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Open AccessArticle

Irregular Dietary Habits with a High Intake of Cereals and Sweets Are Associated with More Severe Gastrointestinal Symptoms in IBS Patients

1
Department of Internal Medicine, Lund University, Skåne University Hospital Malmö, SE-20502 Malmö, Sweden
2
Department of Gastroenterology and Hepatology, Skåne University Hospital Malmö, SE-20502 Malmö, Sweden
*
Author to whom correspondence should be addressed.
Nutrients 2019, 11(6), 1279; https://doi.org/10.3390/nu11061279
Received: 30 April 2019 / Revised: 29 May 2019 / Accepted: 3 June 2019 / Published: 5 June 2019
(This article belongs to the Special Issue Nutritional Management of Gastrointestinal Diseases and Disorders)
Dietary advice constitutes one of the first choices of treatment for irritable bowel syndrome (IBS). We have recognized an increased prevalence of sucrase-isomaltase (SI) gene variants in IBS patients, possibly rendering starch- and sucrose-intolerance. The aims were to examine participants’ dietary habits at baseline, to correlate habits with gastrointestinal (GI) symptoms and blood levels of minerals and vitamins, and to examine the effect of a starch- and sucrose-reduced diet (SSRD) on GI symptoms. In the study 105 IBS patients (82 women, 46.06 ± 13.11 years), irritable bowel syndrome-symptom severity scale (IBS-SSS)>175, were randomized to SSRD for 2 weeks or continued ordinary eating habits. Blood samples, visual analog scale for irritable bowel syndrome (VAS-IBS), IBS-SSS, and 4-day food diaries were collected at baseline and after 2 weeks. Patients with irregular dietary habits exhibited higher IBS-SSS than patients with regular habits (p = 0.029). Women already on a diet had lower ferritin levels than others (p = 0.029). The intervention led to 66.3% of patients being responders, with differences in the change of IBS-SSS (p < 0.001), abdominal pain (p = 0.001), diarrhea (p = 0.002), bloating and flatulence (p = 0.005), psychological well-being (p = 0.048), and intestinal symptoms’ influence on daily life (p < 0.001), compared to controls. Decreased intake of cereals and sweets/soft drinks correlated with decreased scores. View Full-Text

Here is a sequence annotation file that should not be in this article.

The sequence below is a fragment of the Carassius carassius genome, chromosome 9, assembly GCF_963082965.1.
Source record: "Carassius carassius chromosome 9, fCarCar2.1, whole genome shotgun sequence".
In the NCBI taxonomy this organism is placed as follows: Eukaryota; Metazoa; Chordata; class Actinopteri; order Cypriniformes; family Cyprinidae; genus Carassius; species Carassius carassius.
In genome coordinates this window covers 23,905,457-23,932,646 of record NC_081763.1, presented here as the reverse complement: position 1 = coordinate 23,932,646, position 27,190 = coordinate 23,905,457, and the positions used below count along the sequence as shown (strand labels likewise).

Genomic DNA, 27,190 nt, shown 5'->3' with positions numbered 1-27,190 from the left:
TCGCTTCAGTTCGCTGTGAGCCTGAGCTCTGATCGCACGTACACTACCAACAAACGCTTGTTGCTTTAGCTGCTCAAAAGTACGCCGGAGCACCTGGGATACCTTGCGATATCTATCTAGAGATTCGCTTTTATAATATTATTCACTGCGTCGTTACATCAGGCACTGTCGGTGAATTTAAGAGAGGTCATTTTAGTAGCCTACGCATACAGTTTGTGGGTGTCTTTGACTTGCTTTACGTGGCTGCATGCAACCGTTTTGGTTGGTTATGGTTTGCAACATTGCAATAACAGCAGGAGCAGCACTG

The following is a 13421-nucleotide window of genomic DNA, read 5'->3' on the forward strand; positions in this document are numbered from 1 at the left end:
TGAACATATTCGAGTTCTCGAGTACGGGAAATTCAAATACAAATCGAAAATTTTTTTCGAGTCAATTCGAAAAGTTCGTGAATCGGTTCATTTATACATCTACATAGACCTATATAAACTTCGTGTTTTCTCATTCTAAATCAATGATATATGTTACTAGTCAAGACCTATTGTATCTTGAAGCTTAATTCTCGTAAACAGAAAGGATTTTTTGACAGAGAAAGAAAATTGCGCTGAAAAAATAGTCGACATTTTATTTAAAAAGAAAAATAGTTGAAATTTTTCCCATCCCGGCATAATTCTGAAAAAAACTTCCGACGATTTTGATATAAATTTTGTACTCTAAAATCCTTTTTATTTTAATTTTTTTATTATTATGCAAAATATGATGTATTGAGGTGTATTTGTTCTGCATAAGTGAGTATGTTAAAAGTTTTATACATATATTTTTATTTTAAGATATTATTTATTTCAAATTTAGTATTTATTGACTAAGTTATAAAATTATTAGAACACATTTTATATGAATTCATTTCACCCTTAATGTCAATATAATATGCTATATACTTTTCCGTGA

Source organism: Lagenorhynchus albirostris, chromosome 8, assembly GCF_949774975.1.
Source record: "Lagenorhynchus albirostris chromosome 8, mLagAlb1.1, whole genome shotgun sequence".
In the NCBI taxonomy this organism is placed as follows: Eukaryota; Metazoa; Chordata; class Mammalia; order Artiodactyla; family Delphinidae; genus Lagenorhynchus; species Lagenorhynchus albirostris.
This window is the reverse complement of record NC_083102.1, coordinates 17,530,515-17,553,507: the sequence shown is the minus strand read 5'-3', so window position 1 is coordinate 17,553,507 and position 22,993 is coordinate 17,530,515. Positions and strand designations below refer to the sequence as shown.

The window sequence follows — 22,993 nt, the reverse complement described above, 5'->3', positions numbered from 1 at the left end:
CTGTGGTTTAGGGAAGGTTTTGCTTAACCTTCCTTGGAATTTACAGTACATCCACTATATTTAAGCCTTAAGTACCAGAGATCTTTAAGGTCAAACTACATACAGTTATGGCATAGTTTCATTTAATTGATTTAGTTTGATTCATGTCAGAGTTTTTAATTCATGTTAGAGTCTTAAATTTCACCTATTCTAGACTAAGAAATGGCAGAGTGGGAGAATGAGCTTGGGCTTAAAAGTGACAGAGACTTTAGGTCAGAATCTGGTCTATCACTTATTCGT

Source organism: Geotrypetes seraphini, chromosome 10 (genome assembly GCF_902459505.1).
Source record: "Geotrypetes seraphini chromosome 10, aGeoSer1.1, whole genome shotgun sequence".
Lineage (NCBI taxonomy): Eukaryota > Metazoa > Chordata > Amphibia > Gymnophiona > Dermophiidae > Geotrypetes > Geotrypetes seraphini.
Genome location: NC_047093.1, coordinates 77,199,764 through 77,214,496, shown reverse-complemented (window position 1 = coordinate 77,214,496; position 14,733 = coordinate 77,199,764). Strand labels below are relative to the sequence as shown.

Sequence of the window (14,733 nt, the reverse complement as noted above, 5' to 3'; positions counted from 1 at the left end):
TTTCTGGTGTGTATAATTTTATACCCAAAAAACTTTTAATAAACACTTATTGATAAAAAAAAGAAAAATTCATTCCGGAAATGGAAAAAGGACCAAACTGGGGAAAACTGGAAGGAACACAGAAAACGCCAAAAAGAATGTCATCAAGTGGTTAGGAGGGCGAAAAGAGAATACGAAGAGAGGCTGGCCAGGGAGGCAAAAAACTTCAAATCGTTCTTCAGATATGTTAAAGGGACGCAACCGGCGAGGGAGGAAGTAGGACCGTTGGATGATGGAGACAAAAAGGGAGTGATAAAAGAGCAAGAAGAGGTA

Keywords: irritable bowel syndrome; dietary habits; malnutrition; starch; sucrose; diet irritable bowel syndrome; dietary habits; malnutrition; starch; sucrose; diet
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Nilholm, C.; Larsson, E.; Roth, B.; Gustafsson, R.; Ohlsson, B. Irregular Dietary Habits with a High Intake of Cereals and Sweets Are Associated with More Severe Gastrointestinal Symptoms in IBS Patients. Nutrients 2019, 11, 1279.

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